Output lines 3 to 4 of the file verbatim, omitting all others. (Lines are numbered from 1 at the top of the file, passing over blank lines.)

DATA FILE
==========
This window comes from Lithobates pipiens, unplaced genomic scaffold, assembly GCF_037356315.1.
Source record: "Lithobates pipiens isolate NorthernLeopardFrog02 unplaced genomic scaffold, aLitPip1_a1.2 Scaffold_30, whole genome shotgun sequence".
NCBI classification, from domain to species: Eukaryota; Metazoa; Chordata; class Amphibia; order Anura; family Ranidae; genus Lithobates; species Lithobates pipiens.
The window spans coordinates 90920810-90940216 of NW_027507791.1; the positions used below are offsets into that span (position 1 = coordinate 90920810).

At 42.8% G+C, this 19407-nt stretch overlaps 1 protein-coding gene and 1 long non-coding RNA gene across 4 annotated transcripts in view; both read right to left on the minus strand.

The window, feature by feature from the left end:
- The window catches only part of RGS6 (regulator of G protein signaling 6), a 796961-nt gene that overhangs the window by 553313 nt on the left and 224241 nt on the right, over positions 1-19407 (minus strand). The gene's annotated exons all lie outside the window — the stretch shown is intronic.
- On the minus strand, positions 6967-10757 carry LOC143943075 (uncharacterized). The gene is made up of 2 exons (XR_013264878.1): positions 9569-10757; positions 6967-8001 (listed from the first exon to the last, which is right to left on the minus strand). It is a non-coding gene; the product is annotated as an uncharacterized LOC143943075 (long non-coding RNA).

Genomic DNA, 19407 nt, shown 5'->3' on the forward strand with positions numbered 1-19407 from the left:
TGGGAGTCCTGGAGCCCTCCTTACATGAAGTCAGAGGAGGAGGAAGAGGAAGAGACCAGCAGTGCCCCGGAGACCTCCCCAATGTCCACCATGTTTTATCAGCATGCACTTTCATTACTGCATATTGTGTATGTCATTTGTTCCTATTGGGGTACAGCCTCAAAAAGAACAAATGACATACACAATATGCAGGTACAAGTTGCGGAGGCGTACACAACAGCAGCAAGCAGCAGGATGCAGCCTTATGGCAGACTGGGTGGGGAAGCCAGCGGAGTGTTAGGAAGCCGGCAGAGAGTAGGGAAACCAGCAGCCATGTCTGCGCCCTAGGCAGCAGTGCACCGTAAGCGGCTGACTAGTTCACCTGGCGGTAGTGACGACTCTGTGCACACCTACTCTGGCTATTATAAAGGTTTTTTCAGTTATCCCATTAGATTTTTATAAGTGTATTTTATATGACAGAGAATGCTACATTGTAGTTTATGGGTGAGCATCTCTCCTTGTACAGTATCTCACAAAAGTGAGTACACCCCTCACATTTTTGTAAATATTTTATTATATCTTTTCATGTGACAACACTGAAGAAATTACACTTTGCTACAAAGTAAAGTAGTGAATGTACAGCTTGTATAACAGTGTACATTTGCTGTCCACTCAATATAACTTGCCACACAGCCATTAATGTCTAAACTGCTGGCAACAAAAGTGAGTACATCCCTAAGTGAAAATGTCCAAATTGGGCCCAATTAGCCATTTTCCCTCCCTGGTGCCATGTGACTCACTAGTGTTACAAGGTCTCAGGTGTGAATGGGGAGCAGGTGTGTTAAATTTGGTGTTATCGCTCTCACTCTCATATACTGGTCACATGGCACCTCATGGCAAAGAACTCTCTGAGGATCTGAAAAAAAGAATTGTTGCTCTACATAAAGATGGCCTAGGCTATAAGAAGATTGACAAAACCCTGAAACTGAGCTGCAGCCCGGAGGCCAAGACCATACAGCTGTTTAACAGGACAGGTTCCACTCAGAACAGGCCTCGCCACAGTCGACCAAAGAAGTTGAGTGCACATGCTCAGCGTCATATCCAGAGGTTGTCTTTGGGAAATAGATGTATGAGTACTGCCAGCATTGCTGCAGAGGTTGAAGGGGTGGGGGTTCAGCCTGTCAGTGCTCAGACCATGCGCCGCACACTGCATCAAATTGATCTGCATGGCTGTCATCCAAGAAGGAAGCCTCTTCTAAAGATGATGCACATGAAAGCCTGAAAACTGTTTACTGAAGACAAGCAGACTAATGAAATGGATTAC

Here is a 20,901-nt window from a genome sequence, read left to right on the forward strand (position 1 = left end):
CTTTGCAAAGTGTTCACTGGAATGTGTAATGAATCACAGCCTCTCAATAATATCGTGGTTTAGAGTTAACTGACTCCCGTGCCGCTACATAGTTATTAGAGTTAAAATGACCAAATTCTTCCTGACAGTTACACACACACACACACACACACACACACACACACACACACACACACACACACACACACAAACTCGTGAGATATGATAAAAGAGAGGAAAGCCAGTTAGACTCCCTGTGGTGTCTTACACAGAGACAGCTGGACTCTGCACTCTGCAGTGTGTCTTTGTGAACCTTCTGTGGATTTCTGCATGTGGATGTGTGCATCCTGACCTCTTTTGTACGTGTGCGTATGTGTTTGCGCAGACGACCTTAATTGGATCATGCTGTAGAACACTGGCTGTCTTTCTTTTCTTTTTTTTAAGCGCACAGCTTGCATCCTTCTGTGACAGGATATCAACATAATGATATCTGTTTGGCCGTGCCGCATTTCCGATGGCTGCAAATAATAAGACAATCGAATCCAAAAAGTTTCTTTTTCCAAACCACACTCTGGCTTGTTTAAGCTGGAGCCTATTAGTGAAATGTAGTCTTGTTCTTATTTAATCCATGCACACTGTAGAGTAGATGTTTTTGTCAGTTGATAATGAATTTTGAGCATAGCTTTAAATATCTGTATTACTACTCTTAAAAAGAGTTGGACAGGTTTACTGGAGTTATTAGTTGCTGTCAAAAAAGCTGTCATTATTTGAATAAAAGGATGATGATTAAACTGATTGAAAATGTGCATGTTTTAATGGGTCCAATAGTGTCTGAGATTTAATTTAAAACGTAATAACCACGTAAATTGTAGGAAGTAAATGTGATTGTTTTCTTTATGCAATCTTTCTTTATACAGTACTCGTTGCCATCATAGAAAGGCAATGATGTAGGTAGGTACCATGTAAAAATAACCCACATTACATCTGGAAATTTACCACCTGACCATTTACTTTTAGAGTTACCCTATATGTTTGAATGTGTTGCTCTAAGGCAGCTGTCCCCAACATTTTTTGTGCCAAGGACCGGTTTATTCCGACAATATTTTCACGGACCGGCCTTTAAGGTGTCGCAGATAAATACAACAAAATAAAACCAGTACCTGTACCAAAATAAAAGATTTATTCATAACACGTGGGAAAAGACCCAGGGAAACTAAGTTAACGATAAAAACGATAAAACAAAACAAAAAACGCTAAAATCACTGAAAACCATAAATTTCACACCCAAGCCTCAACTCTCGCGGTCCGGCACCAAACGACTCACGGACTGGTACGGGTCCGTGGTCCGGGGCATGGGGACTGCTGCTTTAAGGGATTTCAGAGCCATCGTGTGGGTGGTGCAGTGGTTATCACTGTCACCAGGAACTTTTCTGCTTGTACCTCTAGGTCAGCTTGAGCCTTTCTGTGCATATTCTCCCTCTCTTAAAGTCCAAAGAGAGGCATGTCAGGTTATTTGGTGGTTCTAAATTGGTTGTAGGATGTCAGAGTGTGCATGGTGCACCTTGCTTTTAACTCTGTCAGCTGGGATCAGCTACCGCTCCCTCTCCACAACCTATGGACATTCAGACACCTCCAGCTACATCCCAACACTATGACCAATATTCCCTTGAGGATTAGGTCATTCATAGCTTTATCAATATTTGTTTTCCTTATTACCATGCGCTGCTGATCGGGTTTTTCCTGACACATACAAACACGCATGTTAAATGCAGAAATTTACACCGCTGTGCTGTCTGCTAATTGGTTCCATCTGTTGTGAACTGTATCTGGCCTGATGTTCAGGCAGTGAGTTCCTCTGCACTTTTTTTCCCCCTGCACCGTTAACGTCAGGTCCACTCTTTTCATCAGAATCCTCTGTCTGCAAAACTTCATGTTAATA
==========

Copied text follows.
NCBI classification, from domain to species: Eukaryota; Metazoa; Chordata; class Amphibia; order Anura; family Ranidae; genus Lithobates; species Lithobates pipiens.
The window spans coordinates 90920810-90940216 of NW_027507791.1; the positions used below are offsets into that span (position 1 = coordinate 90920810).